EDITORIAL OPINION: Iraq Prisoner Abuse
"Is It Necessary to See The Photographs?"
Emre Akoz commented in the mass appeal Sabah (5/10): " I
find it rather odd that people are shocked by the torture
photos in Iraq. It is strange from two different angles.
First, how quickly we all forgot about the torture experts
the US had sent to dictatorships in Latin America! Their
main duty was to teach the details of torture, such as how
to give more pain without killing, how to torture without
fingerprints, and how to find a person's weak points.
.Second, people wrongly believe that as the technology and
education levels in a country increase, torture decreases
and, in the end, vanishes completely. This is wishful
thinking! The only way to stop torture is to take concrete,
serious and determined decisions to prevent it. One other
thing that confuses me is the vitriol that has surfaced in
Turkey now that these photos have been published. This is
fine as far as it goes, but hundreds of thousands of people,
from leftists to rightists, faced torture in this country as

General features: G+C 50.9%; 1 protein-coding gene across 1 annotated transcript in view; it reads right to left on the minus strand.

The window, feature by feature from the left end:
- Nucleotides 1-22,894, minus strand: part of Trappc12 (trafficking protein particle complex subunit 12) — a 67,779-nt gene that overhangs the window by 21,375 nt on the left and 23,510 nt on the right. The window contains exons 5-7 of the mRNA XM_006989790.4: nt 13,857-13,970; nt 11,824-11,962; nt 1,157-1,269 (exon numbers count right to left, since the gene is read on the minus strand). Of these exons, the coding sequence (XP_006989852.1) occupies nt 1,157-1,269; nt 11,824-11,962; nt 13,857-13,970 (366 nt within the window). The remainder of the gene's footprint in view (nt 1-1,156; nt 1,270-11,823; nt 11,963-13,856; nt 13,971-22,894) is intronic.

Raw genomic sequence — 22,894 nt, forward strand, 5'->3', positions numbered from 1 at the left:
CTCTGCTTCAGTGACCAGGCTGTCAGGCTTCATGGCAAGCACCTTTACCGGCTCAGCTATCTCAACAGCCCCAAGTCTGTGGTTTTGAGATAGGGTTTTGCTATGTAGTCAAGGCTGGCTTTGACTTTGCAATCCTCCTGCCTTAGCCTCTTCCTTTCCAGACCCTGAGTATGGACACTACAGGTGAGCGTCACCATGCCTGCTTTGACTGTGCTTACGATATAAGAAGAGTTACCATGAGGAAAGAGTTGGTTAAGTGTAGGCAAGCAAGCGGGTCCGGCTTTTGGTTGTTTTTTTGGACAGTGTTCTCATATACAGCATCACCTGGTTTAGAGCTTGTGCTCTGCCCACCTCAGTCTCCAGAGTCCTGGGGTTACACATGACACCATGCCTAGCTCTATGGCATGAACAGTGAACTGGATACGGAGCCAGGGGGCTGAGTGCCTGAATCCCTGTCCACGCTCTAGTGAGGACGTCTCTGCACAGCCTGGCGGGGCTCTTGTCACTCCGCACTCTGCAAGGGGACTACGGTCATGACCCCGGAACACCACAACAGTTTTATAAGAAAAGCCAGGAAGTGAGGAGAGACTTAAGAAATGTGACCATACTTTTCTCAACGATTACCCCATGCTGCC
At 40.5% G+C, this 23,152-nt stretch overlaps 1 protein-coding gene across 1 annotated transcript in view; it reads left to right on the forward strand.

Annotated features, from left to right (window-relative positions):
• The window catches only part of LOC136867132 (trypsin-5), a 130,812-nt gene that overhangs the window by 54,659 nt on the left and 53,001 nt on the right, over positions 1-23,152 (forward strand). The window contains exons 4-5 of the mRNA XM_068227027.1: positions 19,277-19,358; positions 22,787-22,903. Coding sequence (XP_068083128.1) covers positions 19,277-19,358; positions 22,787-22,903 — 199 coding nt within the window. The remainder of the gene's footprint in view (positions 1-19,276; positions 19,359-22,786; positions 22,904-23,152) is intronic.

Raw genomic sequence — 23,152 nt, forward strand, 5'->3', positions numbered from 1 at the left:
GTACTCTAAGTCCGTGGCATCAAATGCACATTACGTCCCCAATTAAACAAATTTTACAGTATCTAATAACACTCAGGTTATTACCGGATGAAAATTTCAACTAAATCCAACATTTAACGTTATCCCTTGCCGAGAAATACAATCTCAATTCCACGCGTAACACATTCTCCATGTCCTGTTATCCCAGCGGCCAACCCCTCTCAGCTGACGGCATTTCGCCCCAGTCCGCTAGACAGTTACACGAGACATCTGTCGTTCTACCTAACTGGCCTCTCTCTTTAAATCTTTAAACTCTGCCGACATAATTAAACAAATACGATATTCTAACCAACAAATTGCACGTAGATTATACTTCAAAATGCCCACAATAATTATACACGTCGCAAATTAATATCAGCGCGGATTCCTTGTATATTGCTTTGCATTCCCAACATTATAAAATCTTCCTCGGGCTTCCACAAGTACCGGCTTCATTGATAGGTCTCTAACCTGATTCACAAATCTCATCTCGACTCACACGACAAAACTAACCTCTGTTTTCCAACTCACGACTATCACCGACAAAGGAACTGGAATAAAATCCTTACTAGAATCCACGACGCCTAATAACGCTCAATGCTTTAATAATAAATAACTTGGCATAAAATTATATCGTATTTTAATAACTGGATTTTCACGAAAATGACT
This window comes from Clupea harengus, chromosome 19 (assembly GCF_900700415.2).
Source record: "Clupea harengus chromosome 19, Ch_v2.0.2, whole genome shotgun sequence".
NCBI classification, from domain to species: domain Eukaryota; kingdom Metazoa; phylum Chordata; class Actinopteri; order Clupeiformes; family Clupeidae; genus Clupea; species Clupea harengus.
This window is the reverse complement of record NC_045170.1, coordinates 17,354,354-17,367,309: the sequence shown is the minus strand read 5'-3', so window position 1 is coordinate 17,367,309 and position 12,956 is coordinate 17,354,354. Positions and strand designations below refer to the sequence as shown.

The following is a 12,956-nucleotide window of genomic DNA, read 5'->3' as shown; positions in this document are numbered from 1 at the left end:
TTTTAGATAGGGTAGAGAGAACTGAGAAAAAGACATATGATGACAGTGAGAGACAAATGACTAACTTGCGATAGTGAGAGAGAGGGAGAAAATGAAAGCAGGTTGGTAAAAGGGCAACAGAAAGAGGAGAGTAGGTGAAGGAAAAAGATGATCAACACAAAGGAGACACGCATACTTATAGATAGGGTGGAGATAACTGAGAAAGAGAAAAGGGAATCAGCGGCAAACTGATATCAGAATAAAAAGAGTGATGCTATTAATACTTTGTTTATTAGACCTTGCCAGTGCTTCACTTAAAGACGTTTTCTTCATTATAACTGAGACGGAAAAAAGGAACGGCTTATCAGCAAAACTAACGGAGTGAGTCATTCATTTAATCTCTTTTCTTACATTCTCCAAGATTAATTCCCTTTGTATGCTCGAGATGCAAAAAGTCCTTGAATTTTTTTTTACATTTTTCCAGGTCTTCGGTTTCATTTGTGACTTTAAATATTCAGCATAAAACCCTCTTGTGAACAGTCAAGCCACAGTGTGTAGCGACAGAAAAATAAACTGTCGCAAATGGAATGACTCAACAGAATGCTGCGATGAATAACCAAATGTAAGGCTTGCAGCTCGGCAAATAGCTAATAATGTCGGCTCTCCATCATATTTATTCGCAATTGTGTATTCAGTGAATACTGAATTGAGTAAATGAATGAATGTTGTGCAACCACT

well. Some of them wrote books or told of the suffering
they went through during interviews. Also, some of the
torturers have confessed to their crimes. Some were even
charged. Where was this vitriol then? Is it necessary to
see photos of torture for people to accept the existence of
torture and to despise it? There is no doubt that some of
our torturers are among those criticizing the torturers in
Iraq. Some live across the road in official quarters, and
some are our next door neighbors!"
"This Account Must Be Settled"
Oktay Eksi wrote this front page op-ed in the mass appeal
Hurriyet (5/9): "President Bush, who was supposed to bring
democracy to Iraq, has flunked. As of now, he will either
continue to pursue the lawless policies that he began when
Al-Qaeda terrorists destroyed the Twin Towers, or he will
understand that Texas culture should remain in Texas and
will agree to comply with the rule of law -- a principle
that constitutes the most important gain of civilization.
In other words, he will learn that the era of unquestionable
authority is over, and that the power of even the most
powerful state may not be adequate for certain things.
Here, we refer particularly refer to things such as ignoring
international law, violating human rights, and doing or
having others do whatever he wants by disregarding world
public opinion. It is true that the world may not be
powerful enough to bring a US President to his senses.
Thanks God, however, that the United States' internal
democracy has finally begun to function. The US media and
the Congress, which had seemed blind and deaf after 9/11,